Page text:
Cat6 vs Cat7. What is the Difference and which should I choose for my installation?
How does data cabling work?
Data cabling comes in various categories of cable which have have varying standards of performance. However regardless of category each cable is constructed in a very similar way. Each cable consists of 8 individual copper cores enclosed in a plastic outer sheath. These cores are continually twisted in pairs throughout the cables length within the outer sheath. This is to help avoid cross communication between the cables cores during transmission. In some cables a shield foil wraps around the center cores
These cores can vary is diameter and as the categories increase they become tighter twisted and have varying levels of separation to help further separate the signals as they carry faster and denser transmissions. Signals are sent across all 8 cores in both directions. Each category of cable is certified to a certain standard to how much bandwidth that cable can accommodate. This standards are all based on a transmission distance of 90 meters for the permanent link element of the cable and an allowance of 5m patch leads at each end. Therefore with regards to Cat6 vs Cat7 cables there will be a difference in the cables but they will both be certified to the same 90m link length.
What is data cabling used for?
Data cabling is used for connecting numerous types of technology. Furthermore it is the medium that takes the signals from each of these technologies and transmits those signals between devices. In addition via POE (Power over Ethernet) the data cabling can carry a power source as well as the signal between host switch and hardware such as a VOIP Phone or CCTV Camera.
Data cabling can be used to transmit for the following among many others
- Wifi Access Points
- CCTV Cameras
- Access Control
- Building Management Systems
- Audio Visual Systems
- Aerials and Satellites
The aim of most data cabling installations is to install all the cabling to a single common termination point or a set of pre-designed common termination points. Therefore the data cabling within these areas can be used and switched for use for any type of technology. This is commonly known as Structured Cabling
Cat6 cabling consists of two standards. The Cat6 standard was ratified in 2002 and the Cat6a standard was introduced in 2009.
Cat6 cable is still seen as the basic standard for any new installation in the majority of standard office and building space. It is cost effective and has few limitations on its installation due to its core size. However in many cases people are still choosing to install Cat5e which is even more cost effective and easier to install due to a further reduced core size. The reason for this is Cat5e and Cat6 both transmit 1 gigabit speeds over the standard 90 metre cable distance. However Cat6 does have a bandwidth capability of 250mhz compared to 100Mhz in Cat5e.
Cat6 is also capable of transmitting 10 Gigabit up to 55m which is a bespoke standard distance rather than the accepted 90m / 100m standard. Therefore when 10 gigabit is requited Cat6 is rarely specified in a new installation
Therefore when 10 Gigabit is the required standard Cat6a is the cable of choice. Cat6a has a bandwidth of 500Mhz and transmits 10 gigabit up to 90m / 100m. Therefore this is specified into most new installations when used as a standard design. However Cat6a cable is larger and less flexible than Cat5e or Cat6. Therefore when installing to an existing premises this needs to be taken into consideration. A large part of this is the additional shielding sometimes used in Cat6a cables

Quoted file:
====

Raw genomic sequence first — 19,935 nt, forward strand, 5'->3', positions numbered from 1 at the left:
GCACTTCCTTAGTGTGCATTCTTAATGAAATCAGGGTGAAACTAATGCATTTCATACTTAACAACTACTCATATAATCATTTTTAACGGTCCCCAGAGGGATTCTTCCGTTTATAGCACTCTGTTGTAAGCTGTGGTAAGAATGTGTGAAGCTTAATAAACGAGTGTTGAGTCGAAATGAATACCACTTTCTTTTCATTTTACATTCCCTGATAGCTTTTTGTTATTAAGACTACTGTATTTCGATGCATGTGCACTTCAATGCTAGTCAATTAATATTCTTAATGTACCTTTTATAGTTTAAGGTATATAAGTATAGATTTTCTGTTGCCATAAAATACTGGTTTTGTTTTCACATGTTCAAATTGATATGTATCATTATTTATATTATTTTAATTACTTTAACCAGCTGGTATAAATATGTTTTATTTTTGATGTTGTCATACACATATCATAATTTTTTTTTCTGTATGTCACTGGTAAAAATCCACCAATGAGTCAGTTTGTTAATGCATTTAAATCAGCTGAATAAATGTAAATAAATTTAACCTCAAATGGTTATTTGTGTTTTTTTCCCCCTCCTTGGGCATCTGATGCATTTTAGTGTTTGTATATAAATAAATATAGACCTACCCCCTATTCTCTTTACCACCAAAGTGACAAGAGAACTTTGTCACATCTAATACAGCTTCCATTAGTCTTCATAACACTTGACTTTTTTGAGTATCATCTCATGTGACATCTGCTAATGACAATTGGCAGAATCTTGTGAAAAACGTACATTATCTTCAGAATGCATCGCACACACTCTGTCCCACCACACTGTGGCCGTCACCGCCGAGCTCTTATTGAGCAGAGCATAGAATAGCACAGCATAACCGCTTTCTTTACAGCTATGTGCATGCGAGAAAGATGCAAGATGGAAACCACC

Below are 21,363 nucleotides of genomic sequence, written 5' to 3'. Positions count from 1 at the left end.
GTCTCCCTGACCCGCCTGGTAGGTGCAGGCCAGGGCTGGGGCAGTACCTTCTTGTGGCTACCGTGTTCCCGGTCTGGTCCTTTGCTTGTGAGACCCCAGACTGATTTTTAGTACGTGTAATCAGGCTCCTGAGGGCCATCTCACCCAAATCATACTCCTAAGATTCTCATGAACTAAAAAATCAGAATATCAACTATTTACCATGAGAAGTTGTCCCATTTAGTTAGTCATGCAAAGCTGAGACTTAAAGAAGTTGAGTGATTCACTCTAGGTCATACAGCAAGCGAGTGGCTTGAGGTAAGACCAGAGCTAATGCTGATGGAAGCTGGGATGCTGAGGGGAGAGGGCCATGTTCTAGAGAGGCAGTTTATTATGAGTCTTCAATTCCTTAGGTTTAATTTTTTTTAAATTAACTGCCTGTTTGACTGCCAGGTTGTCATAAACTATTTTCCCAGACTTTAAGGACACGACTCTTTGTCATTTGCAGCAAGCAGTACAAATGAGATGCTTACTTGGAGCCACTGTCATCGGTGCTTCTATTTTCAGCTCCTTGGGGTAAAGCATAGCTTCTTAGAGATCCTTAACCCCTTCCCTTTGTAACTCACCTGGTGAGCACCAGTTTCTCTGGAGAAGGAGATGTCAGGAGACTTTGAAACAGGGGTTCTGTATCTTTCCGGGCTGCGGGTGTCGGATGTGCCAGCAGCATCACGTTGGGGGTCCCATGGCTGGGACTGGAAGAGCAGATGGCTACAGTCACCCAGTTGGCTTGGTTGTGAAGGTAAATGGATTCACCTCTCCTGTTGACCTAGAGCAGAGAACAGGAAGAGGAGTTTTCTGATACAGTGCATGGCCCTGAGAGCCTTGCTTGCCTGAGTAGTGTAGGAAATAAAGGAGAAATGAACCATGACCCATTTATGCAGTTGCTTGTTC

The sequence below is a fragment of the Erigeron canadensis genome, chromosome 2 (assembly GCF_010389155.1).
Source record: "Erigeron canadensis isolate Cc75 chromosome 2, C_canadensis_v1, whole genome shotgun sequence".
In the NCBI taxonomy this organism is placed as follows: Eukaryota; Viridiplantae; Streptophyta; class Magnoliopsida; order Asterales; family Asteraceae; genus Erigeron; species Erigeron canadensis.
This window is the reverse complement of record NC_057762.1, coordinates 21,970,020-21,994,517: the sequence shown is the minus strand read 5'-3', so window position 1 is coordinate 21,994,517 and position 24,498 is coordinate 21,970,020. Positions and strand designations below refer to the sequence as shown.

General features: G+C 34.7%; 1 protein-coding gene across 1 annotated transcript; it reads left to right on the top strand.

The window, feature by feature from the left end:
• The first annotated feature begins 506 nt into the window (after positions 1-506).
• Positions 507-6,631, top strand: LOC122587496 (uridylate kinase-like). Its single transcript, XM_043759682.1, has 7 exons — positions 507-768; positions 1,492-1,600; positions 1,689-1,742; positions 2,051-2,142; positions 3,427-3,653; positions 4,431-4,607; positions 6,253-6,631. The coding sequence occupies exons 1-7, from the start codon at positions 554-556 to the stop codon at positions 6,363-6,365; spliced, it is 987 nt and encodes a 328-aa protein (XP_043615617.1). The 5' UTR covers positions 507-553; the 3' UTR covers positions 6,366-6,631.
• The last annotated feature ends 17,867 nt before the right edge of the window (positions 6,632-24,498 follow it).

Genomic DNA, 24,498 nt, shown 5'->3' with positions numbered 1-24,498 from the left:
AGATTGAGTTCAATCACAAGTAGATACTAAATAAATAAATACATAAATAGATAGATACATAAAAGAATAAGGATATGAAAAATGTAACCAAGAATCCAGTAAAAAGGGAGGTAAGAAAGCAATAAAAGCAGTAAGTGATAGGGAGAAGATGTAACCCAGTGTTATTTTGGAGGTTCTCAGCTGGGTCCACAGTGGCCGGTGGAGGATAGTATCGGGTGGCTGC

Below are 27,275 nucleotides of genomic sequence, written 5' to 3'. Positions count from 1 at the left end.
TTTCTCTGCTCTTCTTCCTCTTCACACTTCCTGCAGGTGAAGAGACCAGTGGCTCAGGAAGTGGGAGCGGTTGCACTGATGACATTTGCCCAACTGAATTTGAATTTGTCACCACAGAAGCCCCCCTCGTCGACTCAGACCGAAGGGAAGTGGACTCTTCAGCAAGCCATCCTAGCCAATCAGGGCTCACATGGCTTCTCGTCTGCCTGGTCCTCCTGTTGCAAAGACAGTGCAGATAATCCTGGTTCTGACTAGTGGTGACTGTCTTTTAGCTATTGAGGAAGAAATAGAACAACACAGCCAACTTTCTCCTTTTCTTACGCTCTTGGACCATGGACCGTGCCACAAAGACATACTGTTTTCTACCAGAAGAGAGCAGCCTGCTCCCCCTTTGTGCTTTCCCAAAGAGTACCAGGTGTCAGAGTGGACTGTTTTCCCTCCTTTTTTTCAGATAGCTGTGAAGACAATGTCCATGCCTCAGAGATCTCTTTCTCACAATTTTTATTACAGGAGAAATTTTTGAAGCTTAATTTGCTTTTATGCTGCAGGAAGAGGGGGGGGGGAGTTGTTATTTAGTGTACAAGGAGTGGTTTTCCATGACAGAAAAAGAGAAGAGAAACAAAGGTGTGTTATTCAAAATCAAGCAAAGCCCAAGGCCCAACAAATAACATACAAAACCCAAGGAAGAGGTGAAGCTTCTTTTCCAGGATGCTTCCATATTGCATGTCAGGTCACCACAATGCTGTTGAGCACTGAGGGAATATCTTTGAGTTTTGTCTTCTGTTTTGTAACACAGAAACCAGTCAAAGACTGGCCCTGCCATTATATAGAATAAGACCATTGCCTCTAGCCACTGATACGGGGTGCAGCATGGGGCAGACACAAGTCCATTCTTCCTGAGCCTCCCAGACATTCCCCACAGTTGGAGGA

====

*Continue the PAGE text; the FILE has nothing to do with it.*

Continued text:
Considerations for installing Cat6a Cabling
- Is the existing containment suitable for the cables
- Can the increased bend radius of the Cat6a cables fit and go around the dado trunking
- Do the floor boxes have enough depth for terminating the Cat6a modules
Each installation is unique. Therefore as mentioned previous you need to start with he outcome in mind and then choose the most suitable and possible cable choice.
What is Cat7?
The evolution from Cat6a to Cat7 involved adding shielding to each of the individual pairs as well as an overall cable shield. Cat7 due to its increased shielding is therefore capable of transmission speeds of 600MHZ. Category 7A performs up to 1000MHZ which shows massive increases in capabilities. In addition it uses a different type of connector. Although Cat6a and below patch leads can be used (which reduces its overall speed) it does require a total solution to include new patch leads and suitable transmitting data switches
It is able to transmit 40Gb at 50 metres and even 100Gb at 15 metres.
Cat7 isn’t currently seen often in the commercial environments. It mainly is used in home automation projects for high speed audio visual projects. Firstly due to the increased size and installation problems that come with large installations of Cat7 cabling. Secondly in homes there isn’t a large number of cables generally. However in commercial installations where there is a large cable requirements the costs can be off putting for most. Lastly the majority of commercial technology does not require any more than 10 gigabit transmission so Cat6a is more than suitable
Cat6 vs Cat7 Comparison Chart
The chart below compares Cat6 vs Cat7 and other cabling categories
In summary when designing your installation its best to look with the end in mind and from those requirements the most suitable cabling can be specified.
We offer free surveys and during these surveys we will be able to discuss those requirements and offer you the best solution
For further articles please visit https://www.nmcabling.co.uk/knowledge-centre/